The first song from the new Okkervil River album The Silver Gymnasium is now available to stream via lyric video. The record is out September 3 and they play The Phoenix on September 28.

Stream: Okkervil River – “It Was My Season”

The Quietus gets to know former Okkervil River-er and current Shearwater frontman Jonathan Meiburg in his capacity as an ornithologist.

Beatroute chats with Explosions In The Sky, in town supporting Nine Inch Nails at The Air Canada Centre on October 4.

NPR has premiered the new video from Low’s latest, The Invisible Way, while Drowned In Sound has posted a video session and interview with the Minnesotans.

Video: Low – “Plastic Cup”

NYC Taper is sharing a recording of The Mountain Goats show at the soon-to-be-late Maxwell’s in Hoboken a couple weeks ago.

NPR and SF Weekly talk to John Vanderslice about making his latest record Dagger Beach.

NYC Taper has a recording of an Antlers show in New York last week.

Beatroute gets to know The Thermals.

Monday, February 27th, 2012

Dance the Night Away

Scud Mountain Boys at Lee’s Palace in Toronto

Photo By Frank YangFrank YangEven in this age of band reunions run amuck, the returns of some outfits to active duty seem highly unlikely. Maybe the animosity between the principals is too deep for even the biggest prospective paydays to put aside, or the prospect of being regarded as a nostalgia act rather than active, vital artist is too unpalatable, or maybe the band’s audience wasn’t all that big the first time around and their legend hasn’t necessarily grown enough in the interim to make it seem worthwhile.

Any and all of these could reasonably have applied to early ’90s alt.country outfit Scud Mountain Boys. A falling out, the specifics of which have grown vague, left it so that singer-guitarist Joe Pernice hadn’t spoken to the other three in some fourteen years, Pernice had since established himself as a successful bandleader via Pernice Brothers and solo artist, and though the Scuds certainly had their devotees, their name wasn’t exactly topping anyone’s list of dream Coachella headliner reunions. And yet last Summer, following the death of a close mutual friend, Pernice decided to reach out to his former bandmates and revisit the old material – net result, a string of live dates along the east coast in early 2012 that wrapped up, for the moment, this past Saturday night at Lee’s Palace in Pernice’s adopted hometown of Toronto.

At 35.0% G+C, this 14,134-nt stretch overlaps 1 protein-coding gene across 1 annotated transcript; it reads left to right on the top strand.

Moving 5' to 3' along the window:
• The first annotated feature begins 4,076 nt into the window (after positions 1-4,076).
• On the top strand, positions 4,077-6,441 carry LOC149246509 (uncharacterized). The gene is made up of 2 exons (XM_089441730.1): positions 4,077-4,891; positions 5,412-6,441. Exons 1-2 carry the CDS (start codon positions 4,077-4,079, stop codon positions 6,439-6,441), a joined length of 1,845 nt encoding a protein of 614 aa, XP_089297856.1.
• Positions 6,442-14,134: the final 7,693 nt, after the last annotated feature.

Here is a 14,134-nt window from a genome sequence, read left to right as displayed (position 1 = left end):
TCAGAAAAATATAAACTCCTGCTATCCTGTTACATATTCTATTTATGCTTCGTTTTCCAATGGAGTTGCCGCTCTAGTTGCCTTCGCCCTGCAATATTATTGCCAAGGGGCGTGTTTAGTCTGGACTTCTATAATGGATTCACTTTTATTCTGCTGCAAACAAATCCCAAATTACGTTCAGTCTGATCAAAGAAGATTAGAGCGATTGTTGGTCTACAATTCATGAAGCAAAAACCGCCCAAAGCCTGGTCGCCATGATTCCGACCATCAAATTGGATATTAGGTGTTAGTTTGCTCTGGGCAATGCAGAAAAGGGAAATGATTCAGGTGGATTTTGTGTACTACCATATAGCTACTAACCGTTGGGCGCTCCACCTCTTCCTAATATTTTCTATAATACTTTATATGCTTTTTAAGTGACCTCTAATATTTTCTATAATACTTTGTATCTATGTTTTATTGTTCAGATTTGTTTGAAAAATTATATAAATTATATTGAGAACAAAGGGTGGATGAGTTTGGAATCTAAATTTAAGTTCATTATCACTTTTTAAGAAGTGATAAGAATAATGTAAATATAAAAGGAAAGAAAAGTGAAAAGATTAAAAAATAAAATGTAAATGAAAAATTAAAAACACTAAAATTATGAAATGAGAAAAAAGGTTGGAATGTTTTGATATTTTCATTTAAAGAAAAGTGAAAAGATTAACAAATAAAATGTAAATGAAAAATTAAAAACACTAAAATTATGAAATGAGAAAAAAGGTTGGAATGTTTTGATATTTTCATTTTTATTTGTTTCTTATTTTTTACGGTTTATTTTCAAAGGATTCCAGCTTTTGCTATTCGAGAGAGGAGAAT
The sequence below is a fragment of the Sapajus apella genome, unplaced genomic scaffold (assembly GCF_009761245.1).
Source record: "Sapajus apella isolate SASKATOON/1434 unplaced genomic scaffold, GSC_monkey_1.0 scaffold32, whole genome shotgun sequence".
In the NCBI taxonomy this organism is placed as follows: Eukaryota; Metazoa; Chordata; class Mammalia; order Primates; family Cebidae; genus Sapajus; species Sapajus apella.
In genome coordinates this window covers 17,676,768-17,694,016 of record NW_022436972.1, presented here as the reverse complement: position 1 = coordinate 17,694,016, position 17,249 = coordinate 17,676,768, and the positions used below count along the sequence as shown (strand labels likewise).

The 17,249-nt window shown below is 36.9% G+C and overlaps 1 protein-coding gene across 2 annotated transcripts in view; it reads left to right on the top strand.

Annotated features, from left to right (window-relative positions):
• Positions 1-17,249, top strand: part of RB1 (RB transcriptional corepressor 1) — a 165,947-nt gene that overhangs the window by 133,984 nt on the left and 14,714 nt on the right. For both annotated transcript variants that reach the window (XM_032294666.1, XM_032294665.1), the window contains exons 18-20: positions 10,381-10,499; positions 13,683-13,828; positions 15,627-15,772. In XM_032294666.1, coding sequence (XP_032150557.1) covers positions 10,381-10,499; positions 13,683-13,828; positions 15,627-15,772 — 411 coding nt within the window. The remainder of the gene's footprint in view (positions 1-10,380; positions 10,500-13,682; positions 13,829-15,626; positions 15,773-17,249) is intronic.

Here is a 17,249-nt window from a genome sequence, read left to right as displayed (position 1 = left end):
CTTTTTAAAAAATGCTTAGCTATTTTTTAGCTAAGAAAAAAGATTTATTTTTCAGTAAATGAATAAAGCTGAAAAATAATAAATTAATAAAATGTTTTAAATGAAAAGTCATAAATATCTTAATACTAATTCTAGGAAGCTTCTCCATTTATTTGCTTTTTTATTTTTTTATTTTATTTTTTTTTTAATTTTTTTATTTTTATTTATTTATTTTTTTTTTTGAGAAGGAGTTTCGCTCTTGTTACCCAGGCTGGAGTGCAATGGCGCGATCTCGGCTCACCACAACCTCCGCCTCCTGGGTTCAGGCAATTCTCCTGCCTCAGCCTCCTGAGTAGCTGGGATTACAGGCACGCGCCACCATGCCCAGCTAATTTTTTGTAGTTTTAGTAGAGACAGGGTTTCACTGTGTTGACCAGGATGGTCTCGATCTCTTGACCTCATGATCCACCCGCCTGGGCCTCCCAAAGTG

Any question about the vibe of the night was answered with the band’s stage setup, carried over from their original incarnation – a kitchen table set up in the middle of the stage, adorned with a small lamp and surrounded with comfortable chairs. It was both symbolic, hearkening to the band’s beginnings sitting around a kitchen table playing music together, and practical, giving them a place to put their drinks. And with regards to my earlier comments that no one was waiting for this reunion – that’s not to say that it wasn’t welcome; a few hundred locals were out for the occasion, and some were louder and rowdier than the band themselves.

Being more a fan of the Pernice Brothers’ ornate pop than the Scuds’ country leanings – relatively speaking, just to be clear – I’ve always preferred the more produced third album Massachusetts to their sparser, earlier records Pine Box and Dance The Night Away (collected and rereleased as The Early Year) but hearing the earlier material was a great reminder that those simpler recordings still contained some great, great songs. And also that as much as history has framed the Scuds as Pernice’s old band – and he was great, having shaved for the occasion and looking a lot like Elvis Costello, and still a hilarious onstage personality who despite planning to become a Canadian citizen this year, hadn’t forgotten his Boston roots (“Pogge or Rask?”) – the others were far more than just a supporting cast. Drummer Tom Shea was deft on mandolin for the front half of the show before taking up behind the drum kit, bassist Stephen Desaulniers’ voice has more of an innate twang than Pernice’s honeyed vocals and guitarist Bruce Tull’s leads offered a great balance of emotion and melody.

The 90-minute set was actually more dynamic than a show anchored around a kitchen table might have implied, the Massachusetts material almost rocking out (thought still seated) and main set closer “Cigarette Sandwich” coming across particularly rollicking. But perhaps most importantly, given the history of the band, everyone onstage seemed to be having a grand time of it and that spirit carried over into the audience, including former Pernice Brothers and current Sadies drummer Mike Belitsky. He was texting taunts at Pernice during the encore, causing him to crack up whilst trying to sing the somber Cher cover of “Gypsies, Tramps and Thieves” (the table was also good for holding mobile phones). A hilarious end to a wholly entertaining show, and if that ends up being it for the Scuds reunion – there are no more dates on the sched and Joe will be turning his attention to the new Pernice Brothers record due out this year – then it went out on a high note.

The Washington Post has an interview with Pernice about getting the band back together.

Photos: Scud Mountain Boys @ Lee’s Palace – February 25, 2012
MP3: Scud Mountain Boys – “Grudge Fuck”
Stream: Scud Mountain Boys – “In A Ditch”
Stream: Scud Mountain Boys – “Sangre de Cristo”

Both The Line Of Best Fit and DIY crash Stephin Merritt’s hotel room to record Magnetic Fields video sessions, while NPR has new album Love At The Bottom Of The Sea streaming in full before it emerges next Tuesday. They’re at the Sound Academy on March 30.